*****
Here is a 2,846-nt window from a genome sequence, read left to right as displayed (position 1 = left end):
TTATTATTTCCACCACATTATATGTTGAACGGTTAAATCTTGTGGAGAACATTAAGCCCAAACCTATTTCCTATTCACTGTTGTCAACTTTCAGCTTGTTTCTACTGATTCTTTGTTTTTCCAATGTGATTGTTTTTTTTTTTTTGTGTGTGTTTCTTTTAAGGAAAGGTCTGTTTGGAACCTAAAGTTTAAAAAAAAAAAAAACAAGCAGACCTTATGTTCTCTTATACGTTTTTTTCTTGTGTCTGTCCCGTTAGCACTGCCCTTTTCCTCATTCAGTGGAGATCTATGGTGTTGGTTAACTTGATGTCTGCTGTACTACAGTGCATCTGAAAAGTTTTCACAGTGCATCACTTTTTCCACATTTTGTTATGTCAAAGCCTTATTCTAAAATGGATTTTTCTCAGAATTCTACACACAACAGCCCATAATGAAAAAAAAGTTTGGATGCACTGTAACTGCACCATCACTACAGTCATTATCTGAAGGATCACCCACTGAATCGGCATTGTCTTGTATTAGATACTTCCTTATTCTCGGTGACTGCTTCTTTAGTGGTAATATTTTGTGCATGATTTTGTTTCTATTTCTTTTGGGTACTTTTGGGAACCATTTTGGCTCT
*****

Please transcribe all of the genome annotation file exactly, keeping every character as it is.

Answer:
Here is a 2,846-nt window from a genome sequence, read left to right as displayed (position 1 = left end):
TTATTATTTCCACCACATTATATGTTGAACGGTTAAATCTTGTGGAGAACATTAAGCCCAAACCTATTTCCTATTCACTGTTGTCAACTTTCAGCTTGTTTCTACTGATTCTTTGTTTTTCCAATGTGATTGTTTTTTTTTTTTTGTGTGTGTTTCTTTTAAGGAAAGGTCTGTTTGGAACCTAAAGTTTAAAAAAAAAAAAAACAAGCAGACCTTATGTTCTCTTATACGTTTTTTTCTTGTGTCTGTCCCGTTAGCACTGCCCTTTTCCTCATTCAGTGGAGATCTATGGTGTTGGTTAACTTGATGTCTGCTGTACTACAGTGCATCTGAAAAGTTTTCACAGTGCATCACTTTTTCCACATTTTGTTATGTCAAAGCCTTATTCTAAAATGGATTTTTCTCAGAATTCTACACACAACAGCCCATAATGAAAAAAAAGTTTGGATGCACTGTAACTGCACCATCACTACAGTCATTATCTGAAGGATCACCCACTGAATCGGCATTGTCTTGTATTAGATACTTCCTTATTCTCGGTGACTGCTTCTTTAGTGGTAATATTTTGTGCATGATTTTGTTTCTATTTCTTTTGGGTACTTTTGGGAACCATTTTGGCTCT